Los Angeles’s First School Board Election After Teacher Strike Is Headed to a May Runoff, With Only 35 Votes Currently Separating Second-Place Candidates

(From left) Candidates Jackie Goldberg, Graciela Ortíz and Heather Repenning.

Updated March 13

The top three finishers in L.A. Unified’s Board District 5 election retained their positions after Tuesday’s vote count, though the race for second place narrowed to only 35 votes.

A runoff election is now certain, as Jackie Goldberg is 596 votes shy of a majority and there are fewer than 100 votes left to count from the March 5 primary. Tuesday’s updated vote tallies show the union-backed Goldberg with 48.2 percent, a slight dip from the last vote total on Friday that gave her 48.45 percent. As a former school board member and vocal charter critic who became a prominent face of the January teacher strike, Goldberg’s name recognition catapulted her past the other nine candidates in this year’s packed special election in the predominantly Latino student board district.

The real race now is for the second runoff slot. Former L.A. City official Heather Repenning has held onto second place ahead of Huntington Park councilwoman Graciela Ortíz since Friday, though her 133-vote lead shrunk on Tuesday to a mere 35-vote margin after Ortíz picked up 288 votes in the latest count. Repenning had picked up 190.

On election night, Ortíz had an initial 53-vote lead over Repenning. Both are far behind Goldberg.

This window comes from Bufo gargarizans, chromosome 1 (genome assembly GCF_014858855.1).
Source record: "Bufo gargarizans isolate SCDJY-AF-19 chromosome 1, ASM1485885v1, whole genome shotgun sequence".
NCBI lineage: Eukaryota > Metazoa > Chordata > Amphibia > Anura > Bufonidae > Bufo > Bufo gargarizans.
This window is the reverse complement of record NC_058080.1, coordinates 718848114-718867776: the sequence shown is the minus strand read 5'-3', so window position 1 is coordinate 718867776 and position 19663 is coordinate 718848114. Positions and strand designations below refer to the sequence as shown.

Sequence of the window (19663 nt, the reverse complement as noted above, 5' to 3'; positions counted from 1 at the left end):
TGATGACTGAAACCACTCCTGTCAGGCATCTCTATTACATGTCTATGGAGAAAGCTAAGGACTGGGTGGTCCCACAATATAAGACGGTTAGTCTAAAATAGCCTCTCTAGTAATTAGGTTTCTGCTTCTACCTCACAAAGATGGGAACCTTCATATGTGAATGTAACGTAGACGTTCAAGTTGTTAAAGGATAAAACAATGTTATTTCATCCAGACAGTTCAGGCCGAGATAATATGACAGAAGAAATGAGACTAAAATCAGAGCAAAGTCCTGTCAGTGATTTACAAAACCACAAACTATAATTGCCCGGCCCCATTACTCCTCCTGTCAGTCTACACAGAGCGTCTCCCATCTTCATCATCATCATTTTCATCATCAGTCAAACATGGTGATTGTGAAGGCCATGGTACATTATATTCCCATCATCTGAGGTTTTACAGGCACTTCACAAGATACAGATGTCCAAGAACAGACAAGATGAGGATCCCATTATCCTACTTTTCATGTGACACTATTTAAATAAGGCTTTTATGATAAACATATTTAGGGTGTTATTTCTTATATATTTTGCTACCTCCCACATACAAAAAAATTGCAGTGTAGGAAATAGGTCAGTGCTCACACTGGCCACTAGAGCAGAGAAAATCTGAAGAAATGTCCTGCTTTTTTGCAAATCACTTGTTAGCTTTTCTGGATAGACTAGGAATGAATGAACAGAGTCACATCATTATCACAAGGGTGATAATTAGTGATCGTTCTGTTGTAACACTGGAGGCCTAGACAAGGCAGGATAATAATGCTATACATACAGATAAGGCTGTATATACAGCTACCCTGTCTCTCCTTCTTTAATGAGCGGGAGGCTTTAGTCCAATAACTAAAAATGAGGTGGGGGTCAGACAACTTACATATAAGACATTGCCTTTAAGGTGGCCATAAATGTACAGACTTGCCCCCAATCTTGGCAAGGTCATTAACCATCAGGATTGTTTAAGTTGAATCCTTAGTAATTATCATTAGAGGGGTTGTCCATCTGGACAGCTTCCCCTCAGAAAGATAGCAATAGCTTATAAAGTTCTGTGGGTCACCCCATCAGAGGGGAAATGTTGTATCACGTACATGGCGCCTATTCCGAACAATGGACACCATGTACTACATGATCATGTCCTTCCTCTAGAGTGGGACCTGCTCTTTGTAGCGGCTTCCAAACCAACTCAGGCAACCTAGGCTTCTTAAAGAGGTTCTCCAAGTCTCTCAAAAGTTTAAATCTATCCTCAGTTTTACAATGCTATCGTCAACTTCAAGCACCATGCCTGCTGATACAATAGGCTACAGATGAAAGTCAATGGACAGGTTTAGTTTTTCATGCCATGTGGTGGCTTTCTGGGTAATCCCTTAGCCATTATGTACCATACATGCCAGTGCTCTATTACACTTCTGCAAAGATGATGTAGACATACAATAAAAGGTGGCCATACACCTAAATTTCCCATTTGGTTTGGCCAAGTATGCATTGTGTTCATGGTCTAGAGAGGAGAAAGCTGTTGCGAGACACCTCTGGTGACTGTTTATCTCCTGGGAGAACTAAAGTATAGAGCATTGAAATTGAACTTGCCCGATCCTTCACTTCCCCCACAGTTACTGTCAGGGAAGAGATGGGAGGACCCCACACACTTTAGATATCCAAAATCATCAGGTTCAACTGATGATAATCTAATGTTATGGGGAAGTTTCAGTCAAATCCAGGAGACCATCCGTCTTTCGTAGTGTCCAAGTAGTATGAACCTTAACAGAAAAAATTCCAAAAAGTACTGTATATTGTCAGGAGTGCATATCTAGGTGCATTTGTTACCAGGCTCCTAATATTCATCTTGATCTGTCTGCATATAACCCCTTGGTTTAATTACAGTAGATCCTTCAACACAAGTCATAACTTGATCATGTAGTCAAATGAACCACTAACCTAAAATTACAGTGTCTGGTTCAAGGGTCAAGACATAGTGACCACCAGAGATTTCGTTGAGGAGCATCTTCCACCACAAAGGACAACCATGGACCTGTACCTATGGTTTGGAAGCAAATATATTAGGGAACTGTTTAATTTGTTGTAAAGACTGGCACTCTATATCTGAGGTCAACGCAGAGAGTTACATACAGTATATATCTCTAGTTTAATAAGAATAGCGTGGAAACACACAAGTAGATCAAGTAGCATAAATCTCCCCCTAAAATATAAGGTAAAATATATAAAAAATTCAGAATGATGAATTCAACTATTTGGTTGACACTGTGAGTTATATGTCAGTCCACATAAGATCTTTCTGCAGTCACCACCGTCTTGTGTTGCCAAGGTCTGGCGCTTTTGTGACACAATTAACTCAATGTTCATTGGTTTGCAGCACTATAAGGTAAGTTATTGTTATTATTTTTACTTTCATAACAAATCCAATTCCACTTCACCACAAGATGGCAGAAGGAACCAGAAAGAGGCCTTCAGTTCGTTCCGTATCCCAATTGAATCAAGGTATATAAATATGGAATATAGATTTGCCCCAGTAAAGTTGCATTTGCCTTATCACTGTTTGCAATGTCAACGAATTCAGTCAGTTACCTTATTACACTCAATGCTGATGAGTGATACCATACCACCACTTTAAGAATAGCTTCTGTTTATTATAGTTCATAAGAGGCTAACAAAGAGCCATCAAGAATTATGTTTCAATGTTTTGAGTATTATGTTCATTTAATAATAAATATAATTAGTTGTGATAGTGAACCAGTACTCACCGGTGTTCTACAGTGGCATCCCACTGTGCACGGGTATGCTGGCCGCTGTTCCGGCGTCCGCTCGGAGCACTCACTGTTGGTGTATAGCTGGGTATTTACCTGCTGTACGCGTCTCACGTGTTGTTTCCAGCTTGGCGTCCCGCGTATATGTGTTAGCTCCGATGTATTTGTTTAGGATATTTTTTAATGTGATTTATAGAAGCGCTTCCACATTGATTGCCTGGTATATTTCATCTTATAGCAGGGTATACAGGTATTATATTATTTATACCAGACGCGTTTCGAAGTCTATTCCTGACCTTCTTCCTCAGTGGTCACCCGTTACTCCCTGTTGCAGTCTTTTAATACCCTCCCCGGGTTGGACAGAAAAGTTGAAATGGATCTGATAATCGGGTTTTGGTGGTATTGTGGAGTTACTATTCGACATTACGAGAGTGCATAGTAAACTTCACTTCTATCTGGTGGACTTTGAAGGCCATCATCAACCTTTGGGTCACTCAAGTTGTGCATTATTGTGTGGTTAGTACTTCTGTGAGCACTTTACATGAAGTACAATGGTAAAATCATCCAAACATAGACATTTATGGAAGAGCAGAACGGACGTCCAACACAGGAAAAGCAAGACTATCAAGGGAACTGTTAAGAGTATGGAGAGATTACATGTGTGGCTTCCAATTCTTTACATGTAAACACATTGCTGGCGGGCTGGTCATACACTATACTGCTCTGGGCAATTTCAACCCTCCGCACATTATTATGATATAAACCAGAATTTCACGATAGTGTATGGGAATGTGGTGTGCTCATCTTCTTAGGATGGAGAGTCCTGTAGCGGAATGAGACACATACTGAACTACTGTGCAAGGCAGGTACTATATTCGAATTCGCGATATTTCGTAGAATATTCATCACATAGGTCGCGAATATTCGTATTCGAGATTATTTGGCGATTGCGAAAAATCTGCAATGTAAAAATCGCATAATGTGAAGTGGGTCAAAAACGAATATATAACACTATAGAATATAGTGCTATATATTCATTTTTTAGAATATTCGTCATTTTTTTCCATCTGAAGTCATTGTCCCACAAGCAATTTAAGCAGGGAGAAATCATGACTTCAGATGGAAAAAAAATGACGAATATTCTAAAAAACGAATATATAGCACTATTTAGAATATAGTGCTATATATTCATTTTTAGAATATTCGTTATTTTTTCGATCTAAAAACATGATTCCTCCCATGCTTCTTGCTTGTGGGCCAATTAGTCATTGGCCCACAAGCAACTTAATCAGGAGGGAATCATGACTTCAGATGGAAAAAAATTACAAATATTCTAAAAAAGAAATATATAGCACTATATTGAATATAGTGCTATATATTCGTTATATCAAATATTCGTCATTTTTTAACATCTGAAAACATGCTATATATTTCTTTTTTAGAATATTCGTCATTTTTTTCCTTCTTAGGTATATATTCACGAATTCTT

“We don’t anticipate any recount,” Repenning’s campaign manager, Derek Mazzeo, told LA School Report after watching Tuesday’s vote counting at the county registrar’s office.

“These results show how critical every last vote is,” her campaign said in a statement.

There are fewer than 100 votes left to count, according to Repenning’s campaign, and the next county update is slated for Friday, with another set for Monday and another Tuesday, March 19, if necessary. The runoff election is May 14.

Goldberg told LA School Report last Thursday that she hadn’t expected the “distance between me and the next highest person.” If Goldberg had pulled off a primary win, she would have assumed office “when the county certifies the election,” board secretariat Jefferson Crain wrote in an email Friday. The county registrar is scheduled to certify the election results on March 22.

The board district, where nearly 90 percent of the more than 81,000 students are Latino, has been without a representative for more than seven months. The seat has been vacant since late July, when former board member Ref Rodríguez resigned after pleading guilty to money laundering charges.

The board member for BD5 represents students enrolled in 177 district schools located in parts of the southeast of Los Angeles, including the cities of Huntington Park, Maywood, South Gate and Bell, and in neighborhoods northeast of downtown, including Highland Park, Echo Park, Silver Lake, Eagle Rock and Los Feliz.

This article has been updated to reflect Tuesday’s updated vote count.

● For more on the election:

Pro-Union Candidate Dominates in First Los Angeles School Board Election Since Teacher Strike — but Will Likely Face a Runoff

A Special School Board Election in L.A. Raises Questions of Fair Representation and Improving Schools for Low-Income Latinos

The Swing Issues in the Pivotal L.A. School Board Race: Parents Use Candidate Forums to Talk Safety & Quality Teaching as Students Emphasize College Preparedness

On the Heels of the L.A. Teacher Strike, a Firebrand and Charter Critic Looks to Return to the School Board After Nearly 30 Years

Survey in L.A. Special Election District Shows Sharp Schism Between English- and Spanish-Speaking Parents

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